The digital age has helped transform the typical event staff from warm bodies to tech-savvy, data-collecting machines. More and more, brand ambassadors are being asked to collect consumer information with a handheld device or to report back via web-based software. They’re also being trained to add subjective feedback to objective data captured, oftentimes reporting it back to the brand immediately so that it can tweak the program before the next day’s event. The bar has definitely been raised.
So, the question is, are these sophisticated brand ambassadors delivering the goods? New Balance says, yes. It learned a lot about its consumers last spring when it dispatched 275 of these qualitative and quantitative data-collecting machines (a.k.a. “Fit Specialists”) to 435 retailers across the country to educate consumers about its product and to drive sales.
“Within seconds after disengaging from the consumer the Fit Specialist reported that person’s level of engagement,” says Kevin Tripp, senior manager-channel marketing at New Balance. “We received a ton of metrics about how many engagements we had all the way through purchase.”
The brand ambassadors were picked from 2,200 applicants screened by an in-depth online questionnaire that weeded out folks that didn’t meet the brand’s criteria. Then, select applicants were screened by the New Berlin, WI-based handling agency GMR Marketing and then by the account team that works directly with New Balance, which was looking for representatives that lead a healthy lifestyle, owned a pair of its sneakers and had some sort of sales experience since they would have to intercept consumers as they entered the stores. “You need someone who is not a wall flower but at the same time doesn’t come across too strong and intimidates the consumers,” says Tripp.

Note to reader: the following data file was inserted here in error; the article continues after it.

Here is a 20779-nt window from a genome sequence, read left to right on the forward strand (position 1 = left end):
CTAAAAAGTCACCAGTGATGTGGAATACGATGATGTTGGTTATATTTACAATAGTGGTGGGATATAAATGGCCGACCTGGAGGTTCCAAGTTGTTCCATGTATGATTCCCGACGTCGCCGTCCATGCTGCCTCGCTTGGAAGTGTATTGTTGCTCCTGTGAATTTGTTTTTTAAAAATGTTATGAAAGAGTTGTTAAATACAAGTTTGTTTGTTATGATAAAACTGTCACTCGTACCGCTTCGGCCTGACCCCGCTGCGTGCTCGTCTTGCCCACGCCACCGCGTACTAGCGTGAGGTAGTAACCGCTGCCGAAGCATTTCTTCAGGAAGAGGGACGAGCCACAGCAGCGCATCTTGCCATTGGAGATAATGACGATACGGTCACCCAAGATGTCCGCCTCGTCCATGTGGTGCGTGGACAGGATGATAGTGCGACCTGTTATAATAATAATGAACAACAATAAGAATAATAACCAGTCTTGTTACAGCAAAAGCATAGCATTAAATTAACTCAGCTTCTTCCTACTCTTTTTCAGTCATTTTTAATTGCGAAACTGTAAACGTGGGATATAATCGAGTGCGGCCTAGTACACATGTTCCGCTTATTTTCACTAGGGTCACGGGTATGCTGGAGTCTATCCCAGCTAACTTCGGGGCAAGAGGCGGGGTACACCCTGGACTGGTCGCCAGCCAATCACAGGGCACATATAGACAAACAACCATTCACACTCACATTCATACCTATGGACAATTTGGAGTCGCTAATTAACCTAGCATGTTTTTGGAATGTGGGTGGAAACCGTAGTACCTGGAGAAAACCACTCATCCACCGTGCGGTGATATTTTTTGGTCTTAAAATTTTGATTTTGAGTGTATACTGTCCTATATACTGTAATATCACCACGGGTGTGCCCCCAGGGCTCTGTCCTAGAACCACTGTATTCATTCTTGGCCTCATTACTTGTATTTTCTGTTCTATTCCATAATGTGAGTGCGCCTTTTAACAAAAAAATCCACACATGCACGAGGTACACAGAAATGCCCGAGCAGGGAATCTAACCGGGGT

Because of the cost of equipping a large staff with handheld computers, the brand ambassadors were provided with scorecards that helped measure the interaction with each consumer. At the end of each day, the fit specialists uploaded their figures onto a microsite to share with the New Balance team.
Tripp says the only regret he has with the program is how short it was. “It looks like it costs a lot of money to hire brand ambassadors, but you end up having greater efficiencies if you run the program longer than just a quick in and out the way we did it,” he says. “In retrospect, we spent a lot of time and money to find these fit specialists and train them, so we probably should have run the program longer.”
On the bright side, when New Balance is ready for another run, so are its brand ambassadors. EM